Don’t expect to hear Western leaders denounce the Turkish state’s attacks on the leftist pro-Kurdish Peoples' Democratic Party (HDP) in advance of November’s elections, or for that matter its attacks on peaceful demonstrators following the mysterious bomb massacres at Suruç and Ankara, despite the central role played by the Rojava Kurds’ in repelling ISIS.
Many of the more secular parts of the Syrian rebel forces, displaying fatal illusions in the democratic credentials of the USA and the EU, have called on these powers to intervene more decisively, against both ISIS and Assad. However, both Russia and the West want to preserve Syria’s totalitarian state, with or without Assad, seeing it as a force for stability that could prevent the kind of chaos that followed the invasion of Iraq.
But it is exactly this apparatus of torture and mass murder that has been most responsible for the Syria’s human tragedy. Almost half of Syria’s 23 million people have been displaced, about 7.6 million of them inside the country, and between 220,000 and 310,000 killed as a result of Assad’s war to crush the popular democratic uprising that began in March 2011, an uprising that was forced to take up arms in self-defence.
The shooting down of unarmed mass protests led to first a trickle, then a flood of defections of soldiers and officers, with local defence forces and democratic committees emerging in liberated areas. While Turkey, Saudi Arabia and Qatar, themselves no friends of the Arab Spring, intervened to promote their own favoured factions, that did not change the legitimate and popular character of the uprising.
It did, however, have an effect on its ideological landscape, with Islamist and Salafist forces predominating in the north-west, and mainly secular forces led by the Southern Front of the Free Syrian Army (FSA) in the south and along the Lebanese border.
The media-savvy head-choppers of ISIS, a product partly of Assad’s brutality, partly of the West’s destruction of Iraq, partly of the Saudi and Qatari bourgeoisies, come nowhere close to the body count that Assad’s forces have notched up, and probably never will — or for that matter those of Britain and the USA in Iraq, or Russia in Chechnya.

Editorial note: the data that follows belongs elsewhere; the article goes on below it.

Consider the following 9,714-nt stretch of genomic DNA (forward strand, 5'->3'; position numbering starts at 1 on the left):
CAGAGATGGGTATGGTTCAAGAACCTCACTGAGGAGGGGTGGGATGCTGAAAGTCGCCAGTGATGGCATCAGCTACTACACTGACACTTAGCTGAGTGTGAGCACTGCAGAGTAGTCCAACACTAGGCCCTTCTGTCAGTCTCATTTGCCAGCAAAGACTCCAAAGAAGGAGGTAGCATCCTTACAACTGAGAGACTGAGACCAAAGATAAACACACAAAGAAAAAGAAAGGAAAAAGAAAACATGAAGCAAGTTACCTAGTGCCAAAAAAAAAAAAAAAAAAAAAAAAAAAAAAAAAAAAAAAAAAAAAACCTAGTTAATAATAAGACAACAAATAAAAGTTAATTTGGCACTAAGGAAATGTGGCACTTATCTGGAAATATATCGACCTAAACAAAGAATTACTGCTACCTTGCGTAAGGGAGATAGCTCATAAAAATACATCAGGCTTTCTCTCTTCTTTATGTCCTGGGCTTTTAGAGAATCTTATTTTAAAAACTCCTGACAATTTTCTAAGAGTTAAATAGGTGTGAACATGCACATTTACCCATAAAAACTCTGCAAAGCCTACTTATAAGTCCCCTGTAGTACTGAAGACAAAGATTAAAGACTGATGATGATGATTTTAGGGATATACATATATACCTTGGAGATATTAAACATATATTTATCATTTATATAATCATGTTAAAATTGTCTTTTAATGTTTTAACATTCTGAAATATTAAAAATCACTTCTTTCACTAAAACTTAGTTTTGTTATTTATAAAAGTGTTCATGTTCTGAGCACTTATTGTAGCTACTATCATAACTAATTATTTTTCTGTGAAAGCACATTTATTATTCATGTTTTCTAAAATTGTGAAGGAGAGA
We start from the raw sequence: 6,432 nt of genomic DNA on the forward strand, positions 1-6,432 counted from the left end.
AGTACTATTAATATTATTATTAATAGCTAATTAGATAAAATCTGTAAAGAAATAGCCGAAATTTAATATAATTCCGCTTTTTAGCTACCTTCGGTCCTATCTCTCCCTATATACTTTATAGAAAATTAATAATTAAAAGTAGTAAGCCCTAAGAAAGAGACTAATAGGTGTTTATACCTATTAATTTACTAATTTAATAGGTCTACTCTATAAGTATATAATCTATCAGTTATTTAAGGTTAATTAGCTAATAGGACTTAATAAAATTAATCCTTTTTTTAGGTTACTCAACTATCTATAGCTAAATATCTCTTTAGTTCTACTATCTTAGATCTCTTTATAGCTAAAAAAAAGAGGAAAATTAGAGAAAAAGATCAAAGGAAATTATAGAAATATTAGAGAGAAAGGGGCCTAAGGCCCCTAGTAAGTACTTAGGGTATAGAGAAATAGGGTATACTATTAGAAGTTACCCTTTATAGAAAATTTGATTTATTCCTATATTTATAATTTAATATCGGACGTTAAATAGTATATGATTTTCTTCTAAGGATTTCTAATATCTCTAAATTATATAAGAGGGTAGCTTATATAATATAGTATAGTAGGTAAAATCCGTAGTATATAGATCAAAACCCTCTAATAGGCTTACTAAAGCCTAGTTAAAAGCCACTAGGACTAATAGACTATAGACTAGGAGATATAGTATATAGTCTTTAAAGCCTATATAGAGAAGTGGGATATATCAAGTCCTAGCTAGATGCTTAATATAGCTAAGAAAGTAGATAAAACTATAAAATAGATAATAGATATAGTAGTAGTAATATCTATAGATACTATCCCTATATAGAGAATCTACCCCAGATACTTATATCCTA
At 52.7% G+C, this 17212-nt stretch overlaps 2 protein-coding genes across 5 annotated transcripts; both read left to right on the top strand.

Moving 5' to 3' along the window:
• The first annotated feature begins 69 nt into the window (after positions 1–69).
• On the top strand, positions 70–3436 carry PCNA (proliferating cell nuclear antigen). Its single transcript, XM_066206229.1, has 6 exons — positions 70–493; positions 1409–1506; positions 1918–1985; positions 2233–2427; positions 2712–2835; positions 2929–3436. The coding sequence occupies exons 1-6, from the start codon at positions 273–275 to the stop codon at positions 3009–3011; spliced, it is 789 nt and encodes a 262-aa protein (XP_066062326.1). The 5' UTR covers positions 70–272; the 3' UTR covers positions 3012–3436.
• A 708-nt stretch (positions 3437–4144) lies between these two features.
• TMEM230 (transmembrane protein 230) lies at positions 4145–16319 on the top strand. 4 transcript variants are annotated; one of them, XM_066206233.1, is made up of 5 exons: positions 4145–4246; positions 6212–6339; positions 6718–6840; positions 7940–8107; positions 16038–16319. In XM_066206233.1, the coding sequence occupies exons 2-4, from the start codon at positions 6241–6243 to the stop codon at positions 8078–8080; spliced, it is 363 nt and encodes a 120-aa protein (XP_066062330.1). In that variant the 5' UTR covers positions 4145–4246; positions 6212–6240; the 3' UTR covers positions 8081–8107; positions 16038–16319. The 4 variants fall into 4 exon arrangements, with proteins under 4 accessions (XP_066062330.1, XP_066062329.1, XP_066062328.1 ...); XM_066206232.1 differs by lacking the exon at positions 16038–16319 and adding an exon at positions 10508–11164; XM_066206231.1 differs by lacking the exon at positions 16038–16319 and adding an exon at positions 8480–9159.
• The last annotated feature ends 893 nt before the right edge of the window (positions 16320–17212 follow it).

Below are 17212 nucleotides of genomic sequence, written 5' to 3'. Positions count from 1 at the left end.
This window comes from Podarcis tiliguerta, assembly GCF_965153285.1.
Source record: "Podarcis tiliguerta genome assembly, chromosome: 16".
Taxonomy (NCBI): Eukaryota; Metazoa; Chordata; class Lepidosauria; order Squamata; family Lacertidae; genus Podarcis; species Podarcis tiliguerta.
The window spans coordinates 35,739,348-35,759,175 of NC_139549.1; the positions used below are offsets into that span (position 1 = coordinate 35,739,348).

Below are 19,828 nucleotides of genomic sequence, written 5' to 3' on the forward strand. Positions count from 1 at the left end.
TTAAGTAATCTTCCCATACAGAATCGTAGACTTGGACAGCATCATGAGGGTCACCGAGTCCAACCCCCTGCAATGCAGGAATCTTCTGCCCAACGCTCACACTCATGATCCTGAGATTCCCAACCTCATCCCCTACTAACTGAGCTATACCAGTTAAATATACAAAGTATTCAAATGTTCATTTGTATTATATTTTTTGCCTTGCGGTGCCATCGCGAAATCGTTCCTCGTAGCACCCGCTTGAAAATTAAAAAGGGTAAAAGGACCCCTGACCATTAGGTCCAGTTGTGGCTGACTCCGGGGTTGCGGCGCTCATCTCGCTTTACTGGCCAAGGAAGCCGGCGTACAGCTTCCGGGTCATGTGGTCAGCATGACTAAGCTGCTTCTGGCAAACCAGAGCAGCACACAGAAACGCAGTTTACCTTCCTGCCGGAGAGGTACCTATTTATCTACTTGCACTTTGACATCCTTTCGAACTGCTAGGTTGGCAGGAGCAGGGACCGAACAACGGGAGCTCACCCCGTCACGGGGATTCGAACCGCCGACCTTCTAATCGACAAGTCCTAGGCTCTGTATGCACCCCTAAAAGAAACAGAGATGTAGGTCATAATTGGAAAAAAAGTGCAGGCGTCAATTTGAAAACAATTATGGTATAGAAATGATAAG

Indeed, ISIS has been able to grow and entrench itself in the region between the “failed states” of Syria and Iraq mainly because it has not been the principal target of any of the regional powers. The Turkish state and Assad in particular have effectively pursued a policy of “benign neglect”, so long as ISIS was mainly fighting their own respective number one enemies: the Kurdish national movement (in Turkey and in Rojava) or the FSA and its allies.
Labour should oppose all the military interventions in the region, the USA’s, UK’s and Russia’s, and demand the withdrawal of all their forces. We should similarly condemn the interference of Turkey, Iran, Saudi Arabia, Iraq and Qatar.
We should, however, show solidarity with those forces that are still fighting to overthrow Assad in order replace it with a democratic regime that protects the rights of all ethnic and religious minorities. Only through this struggle can the working class obtain the freedom to form parties and trade unions to fight for a socialist Syria and a socialist Middle East.
This in turn means highlighting and supporting the resistance to all armies of intervention and occupation: the Kurds in Syria and Turkey, the Palestinians and the resistance to Abdel Fattah el-Sisi's dictatorship in Egypt.
And finally, in Europe, where as many as a million refugees may arrive before the end of the year, we should say openly and unequivocally: open the borders to all those seeking asylum, provide them with homes and jobs and a warm welcome into the labour movements across the continent.